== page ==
Aetna next contends that the entire complaint fails to state a claim because it does not contain sufficient detail to put Aetna on notice of the nature of Oak Brook Surgical Centre's claims and the grounds upon which they are based. The court disagrees, for the reasons set forth above.
Finally, Aetna asserts that Counts I and II are preempted by ERISA because all of the policies at issue are employer or association based and thus are subject to ERISA. In response, Oak Brook Surgical Centre asserts that there is a material question of fact as to whether all of the patients at issue were participants in ERISA plans because: (1) it cannot ascertain which policies are governed by ERISA since it could not obtain copies of the patients' insurance plans prior to providing coverage, and (2) it cannot identify policyholders in the complaint without violating the Health Insurance Portability and Accountability Act.
Oak Brook Surgical Centre's position is problematic. It concedes that some of the plans at issue are employer or association based, and appears to be conceding that some of these plans may be within the ambit of ERISA. With respect to claims made under those plans, it does not contend that it has exhausted its administrative remedies. See Dkt. 13 at 8. Yet, its complaint attempts to proceed as to all of the denied claims, and does not distinguish between claims made under employer or association based plans and claims made under individual plans.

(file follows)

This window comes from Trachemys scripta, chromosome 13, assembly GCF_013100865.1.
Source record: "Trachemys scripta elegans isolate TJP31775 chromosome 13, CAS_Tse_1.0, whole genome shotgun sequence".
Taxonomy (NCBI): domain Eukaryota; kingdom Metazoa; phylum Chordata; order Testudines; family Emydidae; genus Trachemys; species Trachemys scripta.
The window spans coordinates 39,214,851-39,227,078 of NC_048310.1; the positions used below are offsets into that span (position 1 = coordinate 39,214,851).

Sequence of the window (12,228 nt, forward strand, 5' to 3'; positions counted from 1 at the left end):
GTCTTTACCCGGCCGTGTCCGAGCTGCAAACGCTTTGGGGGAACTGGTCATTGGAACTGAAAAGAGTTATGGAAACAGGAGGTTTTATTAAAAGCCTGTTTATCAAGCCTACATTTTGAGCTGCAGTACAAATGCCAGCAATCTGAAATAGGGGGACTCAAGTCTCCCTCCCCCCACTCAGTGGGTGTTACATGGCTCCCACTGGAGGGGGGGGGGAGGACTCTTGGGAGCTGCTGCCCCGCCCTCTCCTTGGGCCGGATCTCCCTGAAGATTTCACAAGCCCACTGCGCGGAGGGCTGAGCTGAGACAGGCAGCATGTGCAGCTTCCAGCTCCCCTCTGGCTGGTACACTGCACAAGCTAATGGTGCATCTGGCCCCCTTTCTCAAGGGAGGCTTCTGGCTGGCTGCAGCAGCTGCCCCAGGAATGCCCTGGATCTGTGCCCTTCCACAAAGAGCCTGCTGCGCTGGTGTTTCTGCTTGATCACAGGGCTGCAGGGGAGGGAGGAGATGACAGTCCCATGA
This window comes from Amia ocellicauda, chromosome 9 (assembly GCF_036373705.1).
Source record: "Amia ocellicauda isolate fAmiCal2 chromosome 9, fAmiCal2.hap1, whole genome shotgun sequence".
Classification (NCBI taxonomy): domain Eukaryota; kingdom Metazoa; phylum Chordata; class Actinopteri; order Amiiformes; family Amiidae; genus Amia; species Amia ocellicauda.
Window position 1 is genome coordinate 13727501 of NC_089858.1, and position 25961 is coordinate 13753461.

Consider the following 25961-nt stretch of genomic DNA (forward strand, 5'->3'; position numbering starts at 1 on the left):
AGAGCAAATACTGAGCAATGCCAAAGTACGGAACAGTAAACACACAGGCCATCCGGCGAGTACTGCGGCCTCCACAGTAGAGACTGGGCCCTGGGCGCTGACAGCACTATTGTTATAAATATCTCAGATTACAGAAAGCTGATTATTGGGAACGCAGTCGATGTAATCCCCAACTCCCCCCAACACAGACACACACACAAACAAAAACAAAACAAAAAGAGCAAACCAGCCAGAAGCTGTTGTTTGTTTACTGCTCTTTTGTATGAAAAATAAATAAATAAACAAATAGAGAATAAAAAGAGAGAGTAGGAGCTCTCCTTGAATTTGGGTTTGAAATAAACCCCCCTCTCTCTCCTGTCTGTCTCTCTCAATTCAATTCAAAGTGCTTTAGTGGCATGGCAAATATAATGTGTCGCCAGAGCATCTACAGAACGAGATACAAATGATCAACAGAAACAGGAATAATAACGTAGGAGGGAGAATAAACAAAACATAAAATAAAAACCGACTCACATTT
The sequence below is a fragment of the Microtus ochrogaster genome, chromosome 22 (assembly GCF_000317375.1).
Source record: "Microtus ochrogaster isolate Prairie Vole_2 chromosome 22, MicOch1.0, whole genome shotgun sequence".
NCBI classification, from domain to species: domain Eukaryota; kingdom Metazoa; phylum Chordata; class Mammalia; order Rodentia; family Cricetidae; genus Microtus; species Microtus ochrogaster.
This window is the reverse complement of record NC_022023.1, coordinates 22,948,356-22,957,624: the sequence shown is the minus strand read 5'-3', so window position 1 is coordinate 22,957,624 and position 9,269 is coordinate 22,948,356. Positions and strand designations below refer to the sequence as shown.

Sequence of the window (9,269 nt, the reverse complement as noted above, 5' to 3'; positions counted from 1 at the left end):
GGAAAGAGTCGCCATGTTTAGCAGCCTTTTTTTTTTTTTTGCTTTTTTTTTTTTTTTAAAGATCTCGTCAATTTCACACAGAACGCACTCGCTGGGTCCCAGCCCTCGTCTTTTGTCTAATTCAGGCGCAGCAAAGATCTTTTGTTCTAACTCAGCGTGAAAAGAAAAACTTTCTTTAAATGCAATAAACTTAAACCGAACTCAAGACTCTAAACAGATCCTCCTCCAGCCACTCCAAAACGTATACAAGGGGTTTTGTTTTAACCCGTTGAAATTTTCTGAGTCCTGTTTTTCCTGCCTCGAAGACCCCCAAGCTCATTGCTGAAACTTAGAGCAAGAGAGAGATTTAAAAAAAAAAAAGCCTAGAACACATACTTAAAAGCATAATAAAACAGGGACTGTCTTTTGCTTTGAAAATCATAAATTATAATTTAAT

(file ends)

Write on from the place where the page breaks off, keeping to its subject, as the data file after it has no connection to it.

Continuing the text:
The court trusts that Oak Brook Surgical Centre made a proper pre-filing inquiry before submitting its complaint. It also appreciates that Aetna, not Oak Brook Surgical Centre, has access to the plans at issue. Thus, it finds that Aetna's ERISA preemption arguments are premature as the court cannot address Aetna's arguments on the merits unless it goes beyond the four corners of the complaintand speculates about the policies at issue. As both of these are improper, Aetna's motion to dismiss based on ERISA preemption is denied without prejudice.